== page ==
Last week we got the bike fixed to make it fully functional. Nabiha started working the pedals. With all the self-confidence and self-assurance that she had developed she got the hang of it in two days. Or maybe it was the easy part. And today my heart welled up watching her go. She learned a new skill. And the truth is she got the hang of it herself. “Getting the hang of it” part came to her naturally. Though my feedback may have helped. But the real teacher was the time that she spent making mistakes and thinking inward about them.

Finally, end the story of a proud mom who didn’t learned to ride a bike but taught her daughter to do so (or watched her daughter learn it herself). And like all good story it has a moral too. The most important part of teaching your child a new skill is to give them time to falter and think inward. Making mistakes and self-correction does a lot more good to a child’s learning curve than continuous feedback and advice from parents.



Origami — June 13, 2017


The kids and I tried our hands at origami today. Making origami objects is a great way to encourage children to use the fine motors in those adorable fingers of theirs. It requires very limited resources (just paper) and hardly any time to set up. Origami can be enjoyed at any age. So sibs of different ages and parents can all experience the soul satisfying process of folding paper and creating little pieces of art without anyone feeling left out. Simple origami designs like hats, sail boats and houses are excellent choices for a budding origamist aged 4. A more serious contender of 7 can take more challenging objects like dolphins, crabs, tulips, or boxes. And a parent can attempt a dragon.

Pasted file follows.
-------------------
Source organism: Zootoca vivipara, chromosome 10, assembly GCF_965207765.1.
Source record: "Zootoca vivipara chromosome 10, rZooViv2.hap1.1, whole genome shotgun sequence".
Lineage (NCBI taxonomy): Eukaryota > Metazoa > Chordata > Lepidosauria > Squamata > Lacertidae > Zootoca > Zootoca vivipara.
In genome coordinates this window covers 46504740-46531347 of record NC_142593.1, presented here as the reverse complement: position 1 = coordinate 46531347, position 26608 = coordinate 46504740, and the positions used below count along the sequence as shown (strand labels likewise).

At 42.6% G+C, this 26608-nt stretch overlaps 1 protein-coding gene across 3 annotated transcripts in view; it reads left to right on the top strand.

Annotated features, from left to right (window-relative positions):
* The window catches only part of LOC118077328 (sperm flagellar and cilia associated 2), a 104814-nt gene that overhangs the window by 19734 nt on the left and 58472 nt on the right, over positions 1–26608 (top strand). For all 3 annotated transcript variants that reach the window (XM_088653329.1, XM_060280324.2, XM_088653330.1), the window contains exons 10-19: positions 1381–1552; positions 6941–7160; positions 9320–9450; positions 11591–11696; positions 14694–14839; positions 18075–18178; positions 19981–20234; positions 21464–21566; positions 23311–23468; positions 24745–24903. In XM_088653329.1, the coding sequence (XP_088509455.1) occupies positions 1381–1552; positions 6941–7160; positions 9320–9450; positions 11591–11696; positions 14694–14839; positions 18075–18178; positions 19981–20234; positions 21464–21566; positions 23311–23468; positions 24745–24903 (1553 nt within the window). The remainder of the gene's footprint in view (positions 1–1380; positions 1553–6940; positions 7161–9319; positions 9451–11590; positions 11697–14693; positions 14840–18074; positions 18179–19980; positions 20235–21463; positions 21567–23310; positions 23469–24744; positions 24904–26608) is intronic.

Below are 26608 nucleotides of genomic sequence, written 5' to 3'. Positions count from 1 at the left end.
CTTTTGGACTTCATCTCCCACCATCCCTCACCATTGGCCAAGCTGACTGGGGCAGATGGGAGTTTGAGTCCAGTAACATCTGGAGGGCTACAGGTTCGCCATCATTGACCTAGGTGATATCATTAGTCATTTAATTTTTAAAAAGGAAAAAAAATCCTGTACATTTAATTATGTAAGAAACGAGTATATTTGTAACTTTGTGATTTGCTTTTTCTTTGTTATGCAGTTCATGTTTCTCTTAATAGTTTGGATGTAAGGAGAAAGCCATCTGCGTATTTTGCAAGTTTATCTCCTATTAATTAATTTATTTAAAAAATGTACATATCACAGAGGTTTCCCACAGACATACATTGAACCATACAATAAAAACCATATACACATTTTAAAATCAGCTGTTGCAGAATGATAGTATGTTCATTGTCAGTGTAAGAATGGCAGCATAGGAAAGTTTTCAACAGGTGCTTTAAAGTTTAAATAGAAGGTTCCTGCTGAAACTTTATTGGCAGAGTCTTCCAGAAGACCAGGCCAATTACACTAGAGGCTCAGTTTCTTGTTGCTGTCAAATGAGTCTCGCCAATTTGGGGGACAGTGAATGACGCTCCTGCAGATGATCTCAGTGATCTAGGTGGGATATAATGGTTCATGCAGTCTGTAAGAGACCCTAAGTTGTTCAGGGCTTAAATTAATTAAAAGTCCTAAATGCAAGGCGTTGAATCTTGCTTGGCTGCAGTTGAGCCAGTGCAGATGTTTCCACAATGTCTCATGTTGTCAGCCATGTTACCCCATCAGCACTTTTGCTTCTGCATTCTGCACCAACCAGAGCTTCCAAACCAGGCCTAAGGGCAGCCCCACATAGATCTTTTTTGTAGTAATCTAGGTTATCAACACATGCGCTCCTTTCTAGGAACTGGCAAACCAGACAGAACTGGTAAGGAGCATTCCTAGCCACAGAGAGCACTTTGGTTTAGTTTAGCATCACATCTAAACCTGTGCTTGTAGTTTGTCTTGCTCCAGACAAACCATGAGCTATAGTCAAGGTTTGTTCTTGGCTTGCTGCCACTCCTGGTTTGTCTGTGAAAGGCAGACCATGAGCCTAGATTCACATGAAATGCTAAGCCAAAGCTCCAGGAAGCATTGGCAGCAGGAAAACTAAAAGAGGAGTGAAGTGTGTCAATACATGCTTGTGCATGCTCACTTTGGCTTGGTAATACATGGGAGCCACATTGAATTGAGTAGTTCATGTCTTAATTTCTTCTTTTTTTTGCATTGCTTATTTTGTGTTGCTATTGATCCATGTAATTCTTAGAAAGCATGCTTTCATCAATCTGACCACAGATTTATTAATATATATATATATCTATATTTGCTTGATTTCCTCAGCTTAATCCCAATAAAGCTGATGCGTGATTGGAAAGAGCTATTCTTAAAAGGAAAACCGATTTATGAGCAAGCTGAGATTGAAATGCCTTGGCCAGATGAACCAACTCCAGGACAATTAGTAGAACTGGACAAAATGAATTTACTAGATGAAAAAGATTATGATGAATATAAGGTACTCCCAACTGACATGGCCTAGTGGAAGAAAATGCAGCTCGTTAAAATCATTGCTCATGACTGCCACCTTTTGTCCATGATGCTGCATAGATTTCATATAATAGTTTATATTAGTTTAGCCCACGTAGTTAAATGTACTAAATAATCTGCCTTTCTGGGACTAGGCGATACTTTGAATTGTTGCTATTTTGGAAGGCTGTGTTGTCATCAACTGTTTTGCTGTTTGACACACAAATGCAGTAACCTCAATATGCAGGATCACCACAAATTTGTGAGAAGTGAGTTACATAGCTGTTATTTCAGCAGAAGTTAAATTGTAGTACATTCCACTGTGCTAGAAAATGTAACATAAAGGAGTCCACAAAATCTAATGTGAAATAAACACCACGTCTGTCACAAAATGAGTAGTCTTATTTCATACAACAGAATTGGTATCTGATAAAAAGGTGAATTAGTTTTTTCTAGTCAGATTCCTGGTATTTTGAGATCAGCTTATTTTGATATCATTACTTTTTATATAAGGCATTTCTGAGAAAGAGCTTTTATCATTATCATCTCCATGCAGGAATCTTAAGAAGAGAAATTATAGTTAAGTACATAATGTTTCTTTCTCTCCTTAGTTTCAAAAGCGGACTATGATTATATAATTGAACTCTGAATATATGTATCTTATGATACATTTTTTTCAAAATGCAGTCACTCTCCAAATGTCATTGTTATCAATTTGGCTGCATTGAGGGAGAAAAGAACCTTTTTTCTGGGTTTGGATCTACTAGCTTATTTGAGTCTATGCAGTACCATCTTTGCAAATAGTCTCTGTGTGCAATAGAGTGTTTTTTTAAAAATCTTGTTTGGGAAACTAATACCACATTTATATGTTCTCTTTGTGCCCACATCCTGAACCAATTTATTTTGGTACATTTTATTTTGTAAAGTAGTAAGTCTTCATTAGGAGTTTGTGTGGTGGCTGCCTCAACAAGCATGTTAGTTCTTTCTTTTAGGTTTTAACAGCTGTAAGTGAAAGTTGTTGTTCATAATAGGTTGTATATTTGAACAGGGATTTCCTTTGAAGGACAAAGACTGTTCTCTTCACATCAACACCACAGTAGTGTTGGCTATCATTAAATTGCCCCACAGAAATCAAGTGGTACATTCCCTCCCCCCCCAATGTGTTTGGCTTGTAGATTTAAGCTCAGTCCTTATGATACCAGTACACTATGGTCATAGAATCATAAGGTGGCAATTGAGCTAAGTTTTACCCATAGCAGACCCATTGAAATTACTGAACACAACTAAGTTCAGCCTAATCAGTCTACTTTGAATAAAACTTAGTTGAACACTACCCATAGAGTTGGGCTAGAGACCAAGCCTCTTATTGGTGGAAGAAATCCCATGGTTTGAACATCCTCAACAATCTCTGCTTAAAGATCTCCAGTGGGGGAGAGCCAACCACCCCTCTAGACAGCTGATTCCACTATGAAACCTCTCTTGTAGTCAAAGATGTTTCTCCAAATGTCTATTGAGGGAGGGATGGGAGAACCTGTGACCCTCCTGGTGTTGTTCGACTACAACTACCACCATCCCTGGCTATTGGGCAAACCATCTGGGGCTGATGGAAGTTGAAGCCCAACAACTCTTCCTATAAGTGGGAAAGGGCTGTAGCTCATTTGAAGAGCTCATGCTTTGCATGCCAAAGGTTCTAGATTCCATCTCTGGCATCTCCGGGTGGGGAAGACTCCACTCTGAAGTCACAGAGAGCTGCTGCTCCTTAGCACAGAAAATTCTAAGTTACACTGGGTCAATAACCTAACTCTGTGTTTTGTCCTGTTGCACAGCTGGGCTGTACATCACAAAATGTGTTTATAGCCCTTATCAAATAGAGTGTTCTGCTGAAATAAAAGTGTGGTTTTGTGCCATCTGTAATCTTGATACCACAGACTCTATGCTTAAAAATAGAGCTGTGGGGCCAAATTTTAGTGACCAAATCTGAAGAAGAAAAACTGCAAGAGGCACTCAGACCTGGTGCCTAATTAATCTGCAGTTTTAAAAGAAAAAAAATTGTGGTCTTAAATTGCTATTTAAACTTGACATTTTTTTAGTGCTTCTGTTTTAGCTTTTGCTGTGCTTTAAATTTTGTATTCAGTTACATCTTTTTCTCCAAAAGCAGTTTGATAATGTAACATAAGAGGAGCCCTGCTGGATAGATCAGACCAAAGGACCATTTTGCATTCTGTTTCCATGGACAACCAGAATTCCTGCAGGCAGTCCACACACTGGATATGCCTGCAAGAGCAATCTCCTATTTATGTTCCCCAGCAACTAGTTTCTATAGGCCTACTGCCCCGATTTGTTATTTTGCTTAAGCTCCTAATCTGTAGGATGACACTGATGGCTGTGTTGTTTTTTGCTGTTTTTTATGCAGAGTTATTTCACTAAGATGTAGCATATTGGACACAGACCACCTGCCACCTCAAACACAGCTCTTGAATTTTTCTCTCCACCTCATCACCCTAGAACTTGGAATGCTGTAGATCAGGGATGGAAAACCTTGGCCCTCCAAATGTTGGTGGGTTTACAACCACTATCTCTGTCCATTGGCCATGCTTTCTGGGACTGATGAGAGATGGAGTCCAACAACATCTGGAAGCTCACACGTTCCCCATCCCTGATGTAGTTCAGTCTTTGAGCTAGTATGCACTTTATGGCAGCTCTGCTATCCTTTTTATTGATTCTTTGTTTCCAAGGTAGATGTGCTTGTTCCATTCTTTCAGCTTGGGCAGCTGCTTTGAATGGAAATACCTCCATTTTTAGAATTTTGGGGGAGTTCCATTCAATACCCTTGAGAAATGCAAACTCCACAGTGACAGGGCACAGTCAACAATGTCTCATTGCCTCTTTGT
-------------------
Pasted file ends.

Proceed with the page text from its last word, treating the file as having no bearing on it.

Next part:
the video is from Jo Nakashima – Origami Tutorials on youTube.

The takeaways from crafting origami are many. First of all the fine motors get some exercise. Second kids learn to follow instruction. Both video instructions and picture instruction have their advantages and both should be tried. Third, it’s good for their emotions — curiosity, patience, commitment, achievement, these little humans will learn to deal with all of these. And finally, after all the hard work kids can have fun with their creations and use them as props in their game play.

The kids and I created some very beautiful things.